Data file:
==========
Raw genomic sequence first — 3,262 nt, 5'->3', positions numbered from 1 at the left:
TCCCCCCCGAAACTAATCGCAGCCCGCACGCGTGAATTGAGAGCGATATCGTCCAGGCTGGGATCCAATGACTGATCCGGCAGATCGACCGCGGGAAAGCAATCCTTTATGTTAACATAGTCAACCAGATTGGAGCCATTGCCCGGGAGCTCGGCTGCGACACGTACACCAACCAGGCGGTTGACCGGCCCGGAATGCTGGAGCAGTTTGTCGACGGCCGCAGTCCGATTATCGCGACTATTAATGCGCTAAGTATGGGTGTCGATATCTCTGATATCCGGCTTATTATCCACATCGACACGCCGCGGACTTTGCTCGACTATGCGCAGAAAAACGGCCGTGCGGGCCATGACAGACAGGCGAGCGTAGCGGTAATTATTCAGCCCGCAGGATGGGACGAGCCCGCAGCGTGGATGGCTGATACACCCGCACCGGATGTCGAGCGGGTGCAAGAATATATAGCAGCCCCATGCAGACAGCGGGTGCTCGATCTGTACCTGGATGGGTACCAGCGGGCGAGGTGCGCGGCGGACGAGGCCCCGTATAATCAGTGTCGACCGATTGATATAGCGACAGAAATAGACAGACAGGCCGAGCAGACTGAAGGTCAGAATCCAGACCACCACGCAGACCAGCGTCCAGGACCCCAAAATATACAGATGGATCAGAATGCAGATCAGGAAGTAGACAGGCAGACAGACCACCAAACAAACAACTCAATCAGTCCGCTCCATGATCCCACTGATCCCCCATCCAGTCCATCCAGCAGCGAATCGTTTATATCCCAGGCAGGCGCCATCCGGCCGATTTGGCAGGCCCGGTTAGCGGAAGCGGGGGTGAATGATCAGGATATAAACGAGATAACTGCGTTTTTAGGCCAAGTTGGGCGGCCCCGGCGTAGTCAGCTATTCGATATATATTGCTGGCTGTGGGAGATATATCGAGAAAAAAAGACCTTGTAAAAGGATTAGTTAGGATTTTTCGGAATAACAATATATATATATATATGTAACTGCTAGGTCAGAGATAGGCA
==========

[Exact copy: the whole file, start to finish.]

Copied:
Raw genomic sequence first — 3,262 nt, 5'->3', positions numbered from 1 at the left:
TCCCCCCCGAAACTAATCGCAGCCCGCACGCGTGAATTGAGAGCGATATCGTCCAGGCTGGGATCCAATGACTGATCCGGCAGATCGACCGCGGGAAAGCAATCCTTTATGTTAACATAGTCAACCAGATTGGAGCCATTGCCCGGGAGCTCGGCTGCGACACGTACACCAACCAGGCGGTTGACCGGCCCGGAATGCTGGAGCAGTTTGTCGACGGCCGCAGTCCGATTATCGCGACTATTAATGCGCTAAGTATGGGTGTCGATATCTCTGATATCCGGCTTATTATCCACATCGACACGCCGCGGACTTTGCTCGACTATGCGCAGAAAAACGGCCGTGCGGGCCATGACAGACAGGCGAGCGTAGCGGTAATTATTCAGCCCGCAGGATGGGACGAGCCCGCAGCGTGGATGGCTGATACACCCGCACCGGATGTCGAGCGGGTGCAAGAATATATAGCAGCCCCATGCAGACAGCGGGTGCTCGATCTGTACCTGGATGGGTACCAGCGGGCGAGGTGCGCGGCGGACGAGGCCCCGTATAATCAGTGTCGACCGATTGATATAGCGACAGAAATAGACAGACAGGCCGAGCAGACTGAAGGTCAGAATCCAGACCACCACGCAGACCAGCGTCCAGGACCCCAAAATATACAGATGGATCAGAATGCAGATCAGGAAGTAGACAGGCAGACAGACCACCAAACAAACAACTCAATCAGTCCGCTCCATGATCCCACTGATCCCCCATCCAGTCCATCCAGCAGCGAATCGTTTATATCCCAGGCAGGCGCCATCCGGCCGATTTGGCAGGCCCGGTTAGCGGAAGCGGGGGTGAATGATCAGGATATAAACGAGATAACTGCGTTTTTAGGCCAAGTTGGGCGGCCCCGGCGTAGTCAGCTATTCGATATATATTGCTGGCTGTGGGAGATATATCGAGAAAAAAAGACCTTGTAAAAGGATTAGTTAGGATTTTTCGGAATAACAATATATATATATATATGTAACTGCTAGGTCAGAGATAGGCA